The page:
If you are not planning to reuse the wood or donate it, it will be easier to remove by cutting into small sections. Flooring that is both glued-down and nailed will be the toughest to remove.
- Carefully set your saw to slightly less than the thickness of the flooring so you don’t damage or cut through your subfloor.
- Cut lines with your circular saw perpendicular to the direction the wood is laying. Cut each section about one to two feet wide.
You will create a ton of dust with this step, so make sure to wear your dust mask and safety glasses.
"Most homeowners don't think of hardwood removal as being dusty, but the process of cutting the wood into manageable strips and prying them up will create dust," Giammarino said. "There is also a considerable amount of dust that is created when grinding the floor to remove hardwood glue. Silica dust has been linked to causing lung cancer and it's best to avoid it by wearing a heavy-duty mask. It's always best to find a dust-free option or a strong vacuum if one can be obtained in your area."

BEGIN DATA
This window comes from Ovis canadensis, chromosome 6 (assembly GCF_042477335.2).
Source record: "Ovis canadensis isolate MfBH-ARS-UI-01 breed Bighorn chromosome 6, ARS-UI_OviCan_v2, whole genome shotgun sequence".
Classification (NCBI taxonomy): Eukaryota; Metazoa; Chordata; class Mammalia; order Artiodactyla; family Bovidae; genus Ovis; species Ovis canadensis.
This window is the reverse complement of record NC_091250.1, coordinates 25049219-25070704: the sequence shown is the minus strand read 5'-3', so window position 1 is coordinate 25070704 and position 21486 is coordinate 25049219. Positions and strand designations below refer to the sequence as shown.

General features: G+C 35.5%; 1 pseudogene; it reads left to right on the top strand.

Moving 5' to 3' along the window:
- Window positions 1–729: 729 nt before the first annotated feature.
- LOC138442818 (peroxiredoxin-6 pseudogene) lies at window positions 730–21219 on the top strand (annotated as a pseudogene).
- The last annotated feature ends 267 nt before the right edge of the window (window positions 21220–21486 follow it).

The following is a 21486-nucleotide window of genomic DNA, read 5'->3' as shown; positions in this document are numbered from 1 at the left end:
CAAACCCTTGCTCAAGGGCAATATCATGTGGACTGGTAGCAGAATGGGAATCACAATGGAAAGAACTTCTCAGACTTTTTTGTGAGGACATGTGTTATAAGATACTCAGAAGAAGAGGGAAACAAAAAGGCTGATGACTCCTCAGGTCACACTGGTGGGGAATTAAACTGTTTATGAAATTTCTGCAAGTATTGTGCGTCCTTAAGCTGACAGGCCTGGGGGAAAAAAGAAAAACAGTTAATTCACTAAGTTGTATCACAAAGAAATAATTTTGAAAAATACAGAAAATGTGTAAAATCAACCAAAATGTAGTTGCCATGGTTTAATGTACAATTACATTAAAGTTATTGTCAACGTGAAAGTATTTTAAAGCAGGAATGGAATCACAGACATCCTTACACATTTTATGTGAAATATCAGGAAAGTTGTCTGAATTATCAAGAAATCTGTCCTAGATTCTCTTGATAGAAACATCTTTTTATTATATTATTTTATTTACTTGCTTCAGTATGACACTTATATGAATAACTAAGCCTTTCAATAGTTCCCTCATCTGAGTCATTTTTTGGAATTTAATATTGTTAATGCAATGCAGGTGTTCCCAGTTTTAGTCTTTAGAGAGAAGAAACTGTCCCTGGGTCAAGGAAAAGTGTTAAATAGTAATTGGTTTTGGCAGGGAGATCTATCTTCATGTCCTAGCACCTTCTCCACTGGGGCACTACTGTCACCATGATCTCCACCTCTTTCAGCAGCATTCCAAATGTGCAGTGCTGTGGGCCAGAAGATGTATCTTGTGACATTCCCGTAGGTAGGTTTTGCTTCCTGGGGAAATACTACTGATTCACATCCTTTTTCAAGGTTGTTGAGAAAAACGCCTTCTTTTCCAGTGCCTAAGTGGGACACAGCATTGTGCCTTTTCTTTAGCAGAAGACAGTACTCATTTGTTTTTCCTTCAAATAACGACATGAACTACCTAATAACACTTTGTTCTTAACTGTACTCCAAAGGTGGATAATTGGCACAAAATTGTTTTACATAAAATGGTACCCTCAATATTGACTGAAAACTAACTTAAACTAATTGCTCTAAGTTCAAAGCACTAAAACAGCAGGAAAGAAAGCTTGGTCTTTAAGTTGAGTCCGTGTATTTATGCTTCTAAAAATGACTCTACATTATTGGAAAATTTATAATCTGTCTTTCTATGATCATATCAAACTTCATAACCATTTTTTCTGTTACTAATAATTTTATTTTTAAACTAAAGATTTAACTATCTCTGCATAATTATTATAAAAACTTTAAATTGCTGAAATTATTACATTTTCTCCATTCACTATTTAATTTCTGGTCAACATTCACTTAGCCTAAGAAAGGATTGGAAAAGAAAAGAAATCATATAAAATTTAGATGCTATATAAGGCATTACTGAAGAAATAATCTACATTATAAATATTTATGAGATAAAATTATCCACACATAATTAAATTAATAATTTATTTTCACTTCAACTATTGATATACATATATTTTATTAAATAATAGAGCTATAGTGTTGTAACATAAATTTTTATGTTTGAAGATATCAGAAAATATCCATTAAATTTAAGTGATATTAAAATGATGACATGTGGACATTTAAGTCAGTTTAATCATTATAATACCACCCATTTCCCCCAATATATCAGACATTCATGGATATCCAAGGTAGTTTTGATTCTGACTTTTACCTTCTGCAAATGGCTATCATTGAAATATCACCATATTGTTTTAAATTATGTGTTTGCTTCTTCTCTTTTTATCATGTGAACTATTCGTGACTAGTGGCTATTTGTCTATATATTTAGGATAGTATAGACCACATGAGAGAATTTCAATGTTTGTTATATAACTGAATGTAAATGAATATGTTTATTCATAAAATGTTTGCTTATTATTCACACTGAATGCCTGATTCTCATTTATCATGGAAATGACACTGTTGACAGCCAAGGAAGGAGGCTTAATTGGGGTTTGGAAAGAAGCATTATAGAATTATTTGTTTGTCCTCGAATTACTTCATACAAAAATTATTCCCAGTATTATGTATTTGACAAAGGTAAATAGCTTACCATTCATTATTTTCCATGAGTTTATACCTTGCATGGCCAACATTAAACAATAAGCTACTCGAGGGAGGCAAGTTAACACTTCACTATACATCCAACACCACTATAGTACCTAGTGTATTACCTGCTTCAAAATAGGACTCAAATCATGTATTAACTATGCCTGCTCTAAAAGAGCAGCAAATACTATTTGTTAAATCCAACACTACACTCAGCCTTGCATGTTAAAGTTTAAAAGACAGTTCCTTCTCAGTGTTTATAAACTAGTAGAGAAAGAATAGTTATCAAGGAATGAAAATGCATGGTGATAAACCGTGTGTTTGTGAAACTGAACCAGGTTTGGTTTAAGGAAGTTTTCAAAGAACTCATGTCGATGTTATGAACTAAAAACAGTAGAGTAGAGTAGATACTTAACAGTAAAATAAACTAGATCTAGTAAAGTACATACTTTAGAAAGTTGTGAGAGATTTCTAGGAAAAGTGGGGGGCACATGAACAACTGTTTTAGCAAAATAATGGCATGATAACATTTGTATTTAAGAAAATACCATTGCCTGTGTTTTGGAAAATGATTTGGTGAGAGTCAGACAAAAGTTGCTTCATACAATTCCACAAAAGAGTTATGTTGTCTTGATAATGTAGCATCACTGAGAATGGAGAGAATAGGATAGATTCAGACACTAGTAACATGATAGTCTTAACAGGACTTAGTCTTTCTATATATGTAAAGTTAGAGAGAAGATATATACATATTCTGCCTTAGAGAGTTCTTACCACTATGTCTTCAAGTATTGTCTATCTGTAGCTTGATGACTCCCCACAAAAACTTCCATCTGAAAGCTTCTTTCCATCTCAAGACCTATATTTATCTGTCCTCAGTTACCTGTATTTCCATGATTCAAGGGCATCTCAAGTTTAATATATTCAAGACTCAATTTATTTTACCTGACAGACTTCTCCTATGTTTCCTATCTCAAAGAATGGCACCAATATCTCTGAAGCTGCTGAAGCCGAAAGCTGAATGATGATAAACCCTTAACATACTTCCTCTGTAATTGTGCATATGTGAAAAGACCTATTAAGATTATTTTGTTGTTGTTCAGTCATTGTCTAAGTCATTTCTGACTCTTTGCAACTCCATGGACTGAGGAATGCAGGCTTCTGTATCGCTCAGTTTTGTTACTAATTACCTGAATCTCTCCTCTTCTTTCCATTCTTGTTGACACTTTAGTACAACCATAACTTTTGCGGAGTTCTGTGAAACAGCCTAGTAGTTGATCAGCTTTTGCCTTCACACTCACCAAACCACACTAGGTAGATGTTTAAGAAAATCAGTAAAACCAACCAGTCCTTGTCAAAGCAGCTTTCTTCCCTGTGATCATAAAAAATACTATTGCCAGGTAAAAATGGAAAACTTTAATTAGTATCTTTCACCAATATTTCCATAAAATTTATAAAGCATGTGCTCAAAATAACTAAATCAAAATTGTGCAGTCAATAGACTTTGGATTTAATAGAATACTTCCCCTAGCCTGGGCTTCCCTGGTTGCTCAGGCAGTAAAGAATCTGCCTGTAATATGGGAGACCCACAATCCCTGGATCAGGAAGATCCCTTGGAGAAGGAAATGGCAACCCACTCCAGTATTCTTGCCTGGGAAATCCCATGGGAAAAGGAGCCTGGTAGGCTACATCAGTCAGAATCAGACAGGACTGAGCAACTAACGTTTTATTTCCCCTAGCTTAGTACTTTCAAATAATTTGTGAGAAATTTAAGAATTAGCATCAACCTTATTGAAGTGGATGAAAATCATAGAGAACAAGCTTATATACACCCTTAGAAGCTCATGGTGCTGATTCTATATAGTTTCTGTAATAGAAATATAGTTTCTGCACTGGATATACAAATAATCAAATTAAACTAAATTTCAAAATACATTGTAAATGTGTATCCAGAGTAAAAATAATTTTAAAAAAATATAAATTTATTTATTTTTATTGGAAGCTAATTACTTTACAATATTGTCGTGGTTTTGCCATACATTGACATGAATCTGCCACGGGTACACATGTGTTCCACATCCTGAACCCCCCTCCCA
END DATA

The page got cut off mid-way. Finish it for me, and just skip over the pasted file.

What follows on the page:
Step 4: Pry Up the Hardwood
Once all your flooring is cut into sections, you can tear out the wood using your pry bar and mallet. This is where your knee pads are going to come in handy.
Pro Tip: Always pry the boards in the same direction they are nailed down to help prevent cracking and splintering.
Step 5: Clean up the Debris
Once you get all the hardwood torn up, you’ll notice you have quite a mess on your hands. Most wood floors are secured with nails, so along with your pieces of wood, you’ll have a lot of metal debris to collect.
How to Remove Nails from Hardwood Planks
- If you are left with nails or staples in the subfloor, now is the time to grab your nail claw tool and get to work.